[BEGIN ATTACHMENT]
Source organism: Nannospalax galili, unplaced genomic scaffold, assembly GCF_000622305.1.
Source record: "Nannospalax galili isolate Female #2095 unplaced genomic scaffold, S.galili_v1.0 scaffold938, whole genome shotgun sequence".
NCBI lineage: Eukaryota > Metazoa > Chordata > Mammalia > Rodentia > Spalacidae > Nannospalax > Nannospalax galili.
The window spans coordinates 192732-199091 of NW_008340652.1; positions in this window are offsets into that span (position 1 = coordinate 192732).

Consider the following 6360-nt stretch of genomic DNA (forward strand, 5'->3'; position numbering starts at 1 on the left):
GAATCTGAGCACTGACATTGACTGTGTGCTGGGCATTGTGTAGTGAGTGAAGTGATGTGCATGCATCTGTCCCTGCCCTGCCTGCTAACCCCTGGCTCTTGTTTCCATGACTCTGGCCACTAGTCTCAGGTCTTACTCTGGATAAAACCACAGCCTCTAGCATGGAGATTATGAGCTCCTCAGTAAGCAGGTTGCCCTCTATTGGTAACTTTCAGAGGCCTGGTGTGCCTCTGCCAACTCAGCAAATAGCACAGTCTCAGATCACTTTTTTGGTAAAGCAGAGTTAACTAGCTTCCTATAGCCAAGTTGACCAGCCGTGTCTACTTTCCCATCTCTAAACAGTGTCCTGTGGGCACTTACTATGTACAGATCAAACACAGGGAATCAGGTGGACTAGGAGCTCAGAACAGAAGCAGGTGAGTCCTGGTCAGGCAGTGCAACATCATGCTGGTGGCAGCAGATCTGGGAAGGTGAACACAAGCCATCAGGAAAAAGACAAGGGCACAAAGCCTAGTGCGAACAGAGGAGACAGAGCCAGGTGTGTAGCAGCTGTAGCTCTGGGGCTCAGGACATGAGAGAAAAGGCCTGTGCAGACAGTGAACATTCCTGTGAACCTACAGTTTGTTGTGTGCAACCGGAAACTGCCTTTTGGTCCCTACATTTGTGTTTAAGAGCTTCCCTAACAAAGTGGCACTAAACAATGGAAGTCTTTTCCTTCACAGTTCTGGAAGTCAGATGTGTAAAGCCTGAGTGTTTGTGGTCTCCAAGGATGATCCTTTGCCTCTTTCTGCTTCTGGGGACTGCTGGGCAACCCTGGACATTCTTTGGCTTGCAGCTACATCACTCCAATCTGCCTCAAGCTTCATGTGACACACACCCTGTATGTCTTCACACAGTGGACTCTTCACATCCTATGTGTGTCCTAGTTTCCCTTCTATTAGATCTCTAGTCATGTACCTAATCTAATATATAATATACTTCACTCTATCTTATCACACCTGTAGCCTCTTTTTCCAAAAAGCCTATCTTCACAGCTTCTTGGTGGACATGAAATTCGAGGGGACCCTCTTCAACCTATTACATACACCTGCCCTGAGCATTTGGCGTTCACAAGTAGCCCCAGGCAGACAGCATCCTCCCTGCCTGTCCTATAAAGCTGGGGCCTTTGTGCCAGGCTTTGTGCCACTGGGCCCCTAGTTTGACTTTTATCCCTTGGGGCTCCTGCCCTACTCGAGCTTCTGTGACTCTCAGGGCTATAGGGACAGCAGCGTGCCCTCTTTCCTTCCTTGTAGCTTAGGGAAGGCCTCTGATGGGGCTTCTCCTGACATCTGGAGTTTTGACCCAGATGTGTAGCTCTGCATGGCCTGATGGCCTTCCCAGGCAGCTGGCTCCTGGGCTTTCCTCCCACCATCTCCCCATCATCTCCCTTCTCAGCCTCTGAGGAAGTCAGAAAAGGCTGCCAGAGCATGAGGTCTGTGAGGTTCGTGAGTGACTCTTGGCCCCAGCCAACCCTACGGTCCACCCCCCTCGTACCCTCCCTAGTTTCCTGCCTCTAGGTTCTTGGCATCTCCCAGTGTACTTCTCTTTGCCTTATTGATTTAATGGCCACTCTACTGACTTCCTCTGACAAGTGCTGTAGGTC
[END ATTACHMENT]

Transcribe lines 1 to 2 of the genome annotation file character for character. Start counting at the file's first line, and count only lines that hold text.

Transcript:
Source organism: Nannospalax galili, unplaced genomic scaffold, assembly GCF_000622305.1.
Source record: "Nannospalax galili isolate Female #2095 unplaced genomic scaffold, S.galili_v1.0 scaffold938, whole genome shotgun sequence".